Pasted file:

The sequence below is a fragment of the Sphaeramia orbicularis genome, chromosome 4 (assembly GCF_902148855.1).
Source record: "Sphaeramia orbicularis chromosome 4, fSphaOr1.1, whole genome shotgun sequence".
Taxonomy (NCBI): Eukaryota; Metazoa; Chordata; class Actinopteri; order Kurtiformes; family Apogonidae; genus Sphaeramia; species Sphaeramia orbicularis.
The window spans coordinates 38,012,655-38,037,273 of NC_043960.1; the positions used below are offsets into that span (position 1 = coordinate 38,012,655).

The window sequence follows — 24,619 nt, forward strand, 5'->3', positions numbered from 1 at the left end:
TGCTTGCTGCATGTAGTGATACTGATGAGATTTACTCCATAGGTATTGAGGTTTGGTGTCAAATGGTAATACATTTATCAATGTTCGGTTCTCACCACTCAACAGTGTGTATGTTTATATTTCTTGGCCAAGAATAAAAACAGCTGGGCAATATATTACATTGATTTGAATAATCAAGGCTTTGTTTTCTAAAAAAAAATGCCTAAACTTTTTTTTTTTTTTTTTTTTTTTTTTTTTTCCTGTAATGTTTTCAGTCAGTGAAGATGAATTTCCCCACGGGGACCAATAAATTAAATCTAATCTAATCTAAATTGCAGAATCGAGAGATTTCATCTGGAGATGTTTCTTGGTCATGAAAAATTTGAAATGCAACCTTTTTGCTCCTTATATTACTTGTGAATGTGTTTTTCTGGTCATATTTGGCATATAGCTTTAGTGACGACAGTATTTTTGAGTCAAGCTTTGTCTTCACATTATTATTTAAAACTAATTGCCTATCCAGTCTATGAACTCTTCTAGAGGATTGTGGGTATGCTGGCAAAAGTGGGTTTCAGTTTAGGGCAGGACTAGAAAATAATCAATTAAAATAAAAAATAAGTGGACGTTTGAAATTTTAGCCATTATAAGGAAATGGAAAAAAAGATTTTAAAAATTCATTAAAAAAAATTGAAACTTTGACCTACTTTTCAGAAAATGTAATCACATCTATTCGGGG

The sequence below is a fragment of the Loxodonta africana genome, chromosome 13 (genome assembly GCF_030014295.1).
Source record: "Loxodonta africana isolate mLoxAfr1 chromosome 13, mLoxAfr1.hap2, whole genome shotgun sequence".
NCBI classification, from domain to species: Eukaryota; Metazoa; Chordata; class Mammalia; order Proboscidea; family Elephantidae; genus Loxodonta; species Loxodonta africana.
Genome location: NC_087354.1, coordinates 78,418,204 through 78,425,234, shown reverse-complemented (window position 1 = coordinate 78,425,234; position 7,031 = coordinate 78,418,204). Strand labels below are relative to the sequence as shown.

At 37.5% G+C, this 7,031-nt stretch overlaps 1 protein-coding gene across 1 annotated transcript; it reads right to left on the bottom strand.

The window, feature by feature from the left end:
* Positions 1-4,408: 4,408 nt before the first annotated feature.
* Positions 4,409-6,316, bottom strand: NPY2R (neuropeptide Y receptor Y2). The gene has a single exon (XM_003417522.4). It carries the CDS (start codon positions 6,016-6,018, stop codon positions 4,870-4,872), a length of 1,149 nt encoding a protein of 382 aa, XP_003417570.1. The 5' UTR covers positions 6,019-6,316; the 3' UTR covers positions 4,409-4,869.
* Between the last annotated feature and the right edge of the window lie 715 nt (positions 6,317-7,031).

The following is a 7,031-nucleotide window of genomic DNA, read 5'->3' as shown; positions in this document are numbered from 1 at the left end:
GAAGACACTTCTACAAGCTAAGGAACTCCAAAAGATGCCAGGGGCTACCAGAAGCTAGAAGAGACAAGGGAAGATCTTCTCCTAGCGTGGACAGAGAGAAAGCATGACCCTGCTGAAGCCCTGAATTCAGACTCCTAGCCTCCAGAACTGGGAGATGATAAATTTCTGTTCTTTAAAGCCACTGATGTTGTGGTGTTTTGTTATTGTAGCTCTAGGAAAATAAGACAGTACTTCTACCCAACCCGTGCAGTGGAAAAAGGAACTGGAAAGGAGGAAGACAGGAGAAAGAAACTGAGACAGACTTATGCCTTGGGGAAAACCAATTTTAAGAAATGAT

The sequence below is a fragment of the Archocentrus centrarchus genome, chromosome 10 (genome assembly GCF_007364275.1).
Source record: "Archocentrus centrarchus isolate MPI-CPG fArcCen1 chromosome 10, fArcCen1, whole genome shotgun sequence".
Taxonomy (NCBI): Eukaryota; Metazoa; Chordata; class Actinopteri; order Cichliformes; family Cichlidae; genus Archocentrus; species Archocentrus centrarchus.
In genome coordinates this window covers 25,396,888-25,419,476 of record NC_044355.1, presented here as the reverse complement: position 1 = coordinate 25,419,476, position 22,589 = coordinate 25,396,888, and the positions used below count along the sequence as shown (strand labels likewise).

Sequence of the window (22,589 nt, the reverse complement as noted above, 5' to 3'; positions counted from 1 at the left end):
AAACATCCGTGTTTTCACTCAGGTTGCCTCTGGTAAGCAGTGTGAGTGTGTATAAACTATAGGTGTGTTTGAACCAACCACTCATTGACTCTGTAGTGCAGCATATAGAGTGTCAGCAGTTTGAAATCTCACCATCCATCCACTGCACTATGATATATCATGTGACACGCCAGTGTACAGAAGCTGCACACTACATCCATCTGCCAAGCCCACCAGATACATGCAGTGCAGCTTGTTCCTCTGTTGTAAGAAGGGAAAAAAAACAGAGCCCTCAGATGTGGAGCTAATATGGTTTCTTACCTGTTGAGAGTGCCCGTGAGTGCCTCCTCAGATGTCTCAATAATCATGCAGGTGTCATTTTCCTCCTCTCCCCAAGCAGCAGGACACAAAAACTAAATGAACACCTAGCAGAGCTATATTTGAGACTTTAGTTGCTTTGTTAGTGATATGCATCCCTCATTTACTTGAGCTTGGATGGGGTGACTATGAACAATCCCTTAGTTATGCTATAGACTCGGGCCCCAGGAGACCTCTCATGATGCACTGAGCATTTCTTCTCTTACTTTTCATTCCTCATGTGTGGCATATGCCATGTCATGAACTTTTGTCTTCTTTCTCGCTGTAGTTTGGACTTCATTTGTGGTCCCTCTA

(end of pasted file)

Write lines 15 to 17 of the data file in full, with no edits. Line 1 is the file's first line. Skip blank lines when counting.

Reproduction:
* Between the last annotated feature and the right edge of the window lie 715 nt (positions 6,317-7,031).

The following is a 7,031-nucleotide window of genomic DNA, read 5'->3' as shown; positions in this document are numbered from 1 at the left end:
GAAGACACTTCTACAAGCTAAGGAACTCCAAAAGATGCCAGGGGCTACCAGAAGCTAGAAGAGACAAGGGAAGATCTTCTCCTAGCGTGGACAGAGAGAAAGCATGACCCTGCTGAAGCCCTGAATTCAGACTCCTAGCCTCCAGAACTGGGAGATGATAAATTTCTGTTCTTTAAAGCCACTGATGTTGTGGTGTTTTGTTATTGTAGCTCTAGGAAAATAAGACAGTACTTCTACCCAACCCGTGCAGTGGAAAAAGGAACTGGAAAGGAGGAAGACAGGAGAAAGAAACTGAGACAGACTTATGCCTTGGGGAAAACCAATTTTAAGAAATGAT